Rhodesian Patriotic Front leader, Mr. Joshua Nkomo, described the proposals for an all-party peace conference?
SV Mr. Joshua Nkomo, Rhodesian Patriotic Front leader, and Mr. Mainza Chona, Secretary-General of Zambia's ruling United Independence National Party arriving at Kafue Secretarial School, Zambia
GV Girls singing and dancing
SV Mr. Nkomo speaking
SV People listening (NATURAL SOUND) (2 shots)
SV Mr. Nkomo continuing speech
JOSHUA NKOMO: "Britain could have landed in Southern Rhodesia the very day that Smith was attempting to make that country independent, on his own. But Britain did not do that. Britain had done certain things before Smith could be brave enough to announce his so-called independence."
JOSHUA NKOMO: "Just before the announcement by President Kaunda, the State Department said 'no, no, no we are still considering, we're still considering, we're still considering, we're still considering. What did they do when they knew that in a day's time President Kaunda was going to announce the opening of border? Carter is supposed to have pressurised Vance to issue a visa to Smith. So that these things come together, opening of the border and the invitation of Smith to the United States."
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Background: Rhodesian Patriotic Front leader, Mr. Joshua Nkomo, described the proposals for an all-party peace conference on the future of Rhodesia as "nonsense", in a major speech made at the opening of a Secretarial school at Kafue, Zambia on Saturday (7 October). Mr. Nkomo accused britain, the United States and the International Monetary Fund (IMF) of conspiring to bring down the Zambian economy to perpetuate white supremacy in Rhodesia, and force the Zambian President, Dr. Kenneth Kaunda to reopen Zambia's vital southern trade route through Rhodesia.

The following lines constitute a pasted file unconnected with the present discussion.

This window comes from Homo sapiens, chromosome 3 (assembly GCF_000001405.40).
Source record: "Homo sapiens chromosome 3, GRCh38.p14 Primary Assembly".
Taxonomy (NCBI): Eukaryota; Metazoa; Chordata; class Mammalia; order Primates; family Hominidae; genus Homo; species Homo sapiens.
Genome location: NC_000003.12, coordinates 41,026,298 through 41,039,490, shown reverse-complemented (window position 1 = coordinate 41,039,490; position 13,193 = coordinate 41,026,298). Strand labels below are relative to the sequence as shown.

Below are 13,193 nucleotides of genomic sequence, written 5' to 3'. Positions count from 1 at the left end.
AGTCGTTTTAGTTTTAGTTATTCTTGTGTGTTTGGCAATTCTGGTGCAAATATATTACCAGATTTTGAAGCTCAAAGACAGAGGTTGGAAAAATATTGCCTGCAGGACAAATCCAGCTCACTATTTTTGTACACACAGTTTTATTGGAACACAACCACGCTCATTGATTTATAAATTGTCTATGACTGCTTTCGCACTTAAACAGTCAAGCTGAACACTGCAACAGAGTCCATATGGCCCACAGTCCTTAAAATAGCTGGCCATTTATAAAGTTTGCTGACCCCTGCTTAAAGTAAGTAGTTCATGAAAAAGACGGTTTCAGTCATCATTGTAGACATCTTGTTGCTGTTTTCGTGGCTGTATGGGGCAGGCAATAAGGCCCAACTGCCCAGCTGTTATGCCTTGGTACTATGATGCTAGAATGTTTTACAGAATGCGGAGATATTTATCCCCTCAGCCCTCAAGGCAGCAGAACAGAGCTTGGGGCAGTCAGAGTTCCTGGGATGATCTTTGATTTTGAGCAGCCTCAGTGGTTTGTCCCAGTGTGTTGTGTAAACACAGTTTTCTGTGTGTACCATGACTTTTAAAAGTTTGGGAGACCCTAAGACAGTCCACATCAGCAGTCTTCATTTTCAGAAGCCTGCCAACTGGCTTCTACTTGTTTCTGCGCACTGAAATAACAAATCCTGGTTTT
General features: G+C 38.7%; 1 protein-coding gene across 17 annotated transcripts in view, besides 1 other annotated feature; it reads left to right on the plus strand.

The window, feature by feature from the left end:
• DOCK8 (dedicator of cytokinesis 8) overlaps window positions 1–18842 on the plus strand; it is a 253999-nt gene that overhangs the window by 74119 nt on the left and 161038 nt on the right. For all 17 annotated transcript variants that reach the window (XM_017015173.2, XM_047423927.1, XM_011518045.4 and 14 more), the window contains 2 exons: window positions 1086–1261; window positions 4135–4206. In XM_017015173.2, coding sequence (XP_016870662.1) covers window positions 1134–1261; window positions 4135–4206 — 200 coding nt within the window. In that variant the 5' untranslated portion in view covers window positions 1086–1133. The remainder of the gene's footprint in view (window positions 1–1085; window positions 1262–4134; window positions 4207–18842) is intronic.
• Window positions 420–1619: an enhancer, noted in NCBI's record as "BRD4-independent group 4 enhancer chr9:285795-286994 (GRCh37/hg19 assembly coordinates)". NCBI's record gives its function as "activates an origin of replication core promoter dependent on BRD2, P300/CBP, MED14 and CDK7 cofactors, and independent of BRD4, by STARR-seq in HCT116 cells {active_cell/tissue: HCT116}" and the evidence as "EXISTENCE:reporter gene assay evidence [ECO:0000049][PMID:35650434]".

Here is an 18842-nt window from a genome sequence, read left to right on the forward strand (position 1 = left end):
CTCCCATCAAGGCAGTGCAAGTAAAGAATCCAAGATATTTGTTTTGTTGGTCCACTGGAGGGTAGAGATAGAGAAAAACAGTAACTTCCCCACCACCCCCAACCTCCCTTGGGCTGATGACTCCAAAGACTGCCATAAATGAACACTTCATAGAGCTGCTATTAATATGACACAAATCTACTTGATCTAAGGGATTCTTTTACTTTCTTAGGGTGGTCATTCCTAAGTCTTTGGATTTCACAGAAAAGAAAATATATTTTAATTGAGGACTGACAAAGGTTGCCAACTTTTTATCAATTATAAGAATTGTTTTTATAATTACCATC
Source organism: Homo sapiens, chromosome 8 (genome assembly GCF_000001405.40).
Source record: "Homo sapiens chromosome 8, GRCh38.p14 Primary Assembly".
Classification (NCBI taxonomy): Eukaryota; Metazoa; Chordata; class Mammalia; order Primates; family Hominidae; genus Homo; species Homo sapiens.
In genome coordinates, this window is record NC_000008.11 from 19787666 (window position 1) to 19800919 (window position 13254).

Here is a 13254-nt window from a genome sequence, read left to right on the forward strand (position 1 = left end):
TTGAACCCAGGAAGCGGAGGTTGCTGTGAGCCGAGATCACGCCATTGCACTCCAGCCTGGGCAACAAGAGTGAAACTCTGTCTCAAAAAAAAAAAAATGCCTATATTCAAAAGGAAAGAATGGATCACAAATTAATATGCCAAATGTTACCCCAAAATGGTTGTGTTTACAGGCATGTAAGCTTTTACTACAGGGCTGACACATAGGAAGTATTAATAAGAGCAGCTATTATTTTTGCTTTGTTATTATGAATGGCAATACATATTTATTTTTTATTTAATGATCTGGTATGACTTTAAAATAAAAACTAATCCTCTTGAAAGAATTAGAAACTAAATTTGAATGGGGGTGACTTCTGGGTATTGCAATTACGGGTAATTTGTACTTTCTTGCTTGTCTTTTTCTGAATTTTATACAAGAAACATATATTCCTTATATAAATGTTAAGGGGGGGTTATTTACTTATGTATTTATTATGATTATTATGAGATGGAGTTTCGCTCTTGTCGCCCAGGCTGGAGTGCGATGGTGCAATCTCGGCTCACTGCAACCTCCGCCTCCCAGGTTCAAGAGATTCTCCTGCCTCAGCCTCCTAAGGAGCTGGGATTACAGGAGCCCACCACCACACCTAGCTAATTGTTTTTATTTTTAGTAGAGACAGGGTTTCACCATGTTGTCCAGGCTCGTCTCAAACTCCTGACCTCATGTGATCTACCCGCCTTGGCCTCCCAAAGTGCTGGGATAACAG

SYNOPSIS: Mr. Nkomo was speaking at the opening of a secretarial school for his Zimbabwe African People's Union (ZAPU). He got an enthusiastic reception.
This was Mr. Nkomo's first public speech since President Kenneth Kaunda's announcement of the reopening of Zambia's southern trade route through Rhodesia. He bitterly accused Britain of putting her interests above Africa's.
Mr. Nkomo defended Zambia's opening of the rail link with Rhodesia, then attacked Mr. Ian Smith's visit to the United States.